“When you think about how technology is able to impact the built environment, one area is machine vision,” says Yokell. “[Machine learning] neural nets can apply to real-world environments, and that stuff has gotten cheaper and easier to deploy.”
Rocket launch startup Rocket Lab is all about building out rapid-response space-launch capabilities, and founder/CEO Peter Beck is showing off its latest advancement in service of that goal: A room-sized manufacturing robot named “Rosie.”
Rosie is tasked with processing the carbon composite components of Rocket Lab’s Electron launch vehicle. That translates to basically getting the rocket flight-ready, and there’s a lot involved in that — it’s a process that normally can take “hundreds of hours,” according to Beck. So how fast can Rosie manage the same task?
“We can produce one launch vehicle in this machine every 12 hours,” Beck says in the video. That includes “every bit of marking, every bit of machining, every bit of drilling,” he adds.
Meet Rosie. She processes Electron's composite stages in just 12 hours. pic.twitter.com/NcC34Ylg66
— Rocket Lab (@RocketLab) November 13, 2019
This key new automation tool essentially takes something that was highly bespoke and manual and turns it into something eminently repeatable and expedited, which is a necessary ingredient if Rocket Lab is ever to accomplish its goal of providing high-frequency launches to small satellite customers with very little turnaround time. The company’s New Zealand launch facility recently landed an FAA license that helps sketch out the extent of its ambition, as it’s technically cleared to launch rockets as often as every 72 hours.
In addition to innovations like Rosie, Rocket Lab uses 3D printing for components of its launch vehicle engines that result in single-day turnaround for production, versus weeks using more traditional methods. It’s also now working on an ambitious plan for rocket recovery, which should help further with providing high-frequency launch capabilities as it’ll mean they don’t have to build entirely new launch vehicles for every mission.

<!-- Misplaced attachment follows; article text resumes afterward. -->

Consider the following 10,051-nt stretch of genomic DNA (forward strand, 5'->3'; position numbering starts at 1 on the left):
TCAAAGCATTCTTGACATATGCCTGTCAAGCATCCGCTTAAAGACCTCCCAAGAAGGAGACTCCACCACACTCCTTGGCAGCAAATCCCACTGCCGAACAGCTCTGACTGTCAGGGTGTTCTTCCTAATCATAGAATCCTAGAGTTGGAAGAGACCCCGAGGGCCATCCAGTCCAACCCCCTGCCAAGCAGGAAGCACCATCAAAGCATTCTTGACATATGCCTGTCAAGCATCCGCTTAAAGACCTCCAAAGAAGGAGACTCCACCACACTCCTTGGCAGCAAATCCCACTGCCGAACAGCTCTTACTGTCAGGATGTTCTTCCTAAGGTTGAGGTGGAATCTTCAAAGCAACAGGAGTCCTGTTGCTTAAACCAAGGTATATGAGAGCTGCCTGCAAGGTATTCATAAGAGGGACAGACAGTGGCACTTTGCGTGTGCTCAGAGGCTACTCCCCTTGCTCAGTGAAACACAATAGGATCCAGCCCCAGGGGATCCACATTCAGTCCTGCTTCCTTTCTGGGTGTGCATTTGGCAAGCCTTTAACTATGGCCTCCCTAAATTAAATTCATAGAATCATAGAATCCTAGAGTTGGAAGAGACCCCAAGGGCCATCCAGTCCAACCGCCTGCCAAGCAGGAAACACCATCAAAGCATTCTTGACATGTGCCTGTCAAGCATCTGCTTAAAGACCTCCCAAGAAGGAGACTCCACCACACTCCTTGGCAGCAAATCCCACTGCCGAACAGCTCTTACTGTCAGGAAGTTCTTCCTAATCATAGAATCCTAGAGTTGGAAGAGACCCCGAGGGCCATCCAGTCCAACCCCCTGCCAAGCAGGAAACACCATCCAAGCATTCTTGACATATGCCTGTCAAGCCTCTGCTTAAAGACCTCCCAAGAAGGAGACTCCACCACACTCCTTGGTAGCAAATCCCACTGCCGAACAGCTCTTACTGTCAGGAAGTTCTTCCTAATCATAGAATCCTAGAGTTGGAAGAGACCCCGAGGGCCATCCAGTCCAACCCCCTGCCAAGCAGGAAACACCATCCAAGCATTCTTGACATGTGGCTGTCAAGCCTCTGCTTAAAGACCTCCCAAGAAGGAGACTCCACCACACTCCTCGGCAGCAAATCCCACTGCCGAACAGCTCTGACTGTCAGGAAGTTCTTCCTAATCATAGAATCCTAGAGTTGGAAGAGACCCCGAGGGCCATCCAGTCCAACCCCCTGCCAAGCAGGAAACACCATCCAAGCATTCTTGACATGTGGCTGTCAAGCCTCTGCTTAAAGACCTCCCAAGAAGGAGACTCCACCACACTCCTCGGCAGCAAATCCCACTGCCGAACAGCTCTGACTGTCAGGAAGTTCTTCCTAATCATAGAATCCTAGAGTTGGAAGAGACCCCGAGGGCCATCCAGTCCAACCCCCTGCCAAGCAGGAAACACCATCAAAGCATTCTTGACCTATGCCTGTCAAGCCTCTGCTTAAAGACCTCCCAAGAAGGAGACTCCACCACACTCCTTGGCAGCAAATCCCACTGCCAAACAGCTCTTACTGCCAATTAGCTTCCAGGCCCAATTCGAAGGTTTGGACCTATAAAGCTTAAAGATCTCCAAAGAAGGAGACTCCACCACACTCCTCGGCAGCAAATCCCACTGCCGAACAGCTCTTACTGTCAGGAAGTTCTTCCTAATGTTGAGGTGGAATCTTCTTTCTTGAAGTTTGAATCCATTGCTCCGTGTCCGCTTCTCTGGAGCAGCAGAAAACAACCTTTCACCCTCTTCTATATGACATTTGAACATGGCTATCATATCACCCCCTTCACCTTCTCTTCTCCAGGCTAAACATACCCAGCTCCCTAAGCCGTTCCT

An expensive experiment in global distribution has been abandoned by Adidas, which has announced that will close its robotic “Speedfactories” in Atlanta and Ansbach, Germany, within 6 months. The company sugar-coated the news with a promise to repurpose the technology used at its existing human-powered factories in Asia.
The factories were established in 2016 (Ansbach) and 2017 (Atlanta) as part of a strategy to decentralize its manufacturing processes. The existing model, like so many other industries, is to produce the product in eastern Asia, where labor and overhead is less expensive, then ship it as needed. But this is a slow and clumsy model for an industry that moves as quickly as fashion and athletics.
“Right now, most of our products are made out of Asia and we put them on a boat or on a plane so they end up on Fifth Avenue,” said Adidas CMO Eric Liedtke in an interview last year at Disrupt SF about new manufacturing techniques. The Speedfactories were intended to change that: “Instead of having some sort of micro-distribution center in Jersey, we can have a micro-factory in Jersey.”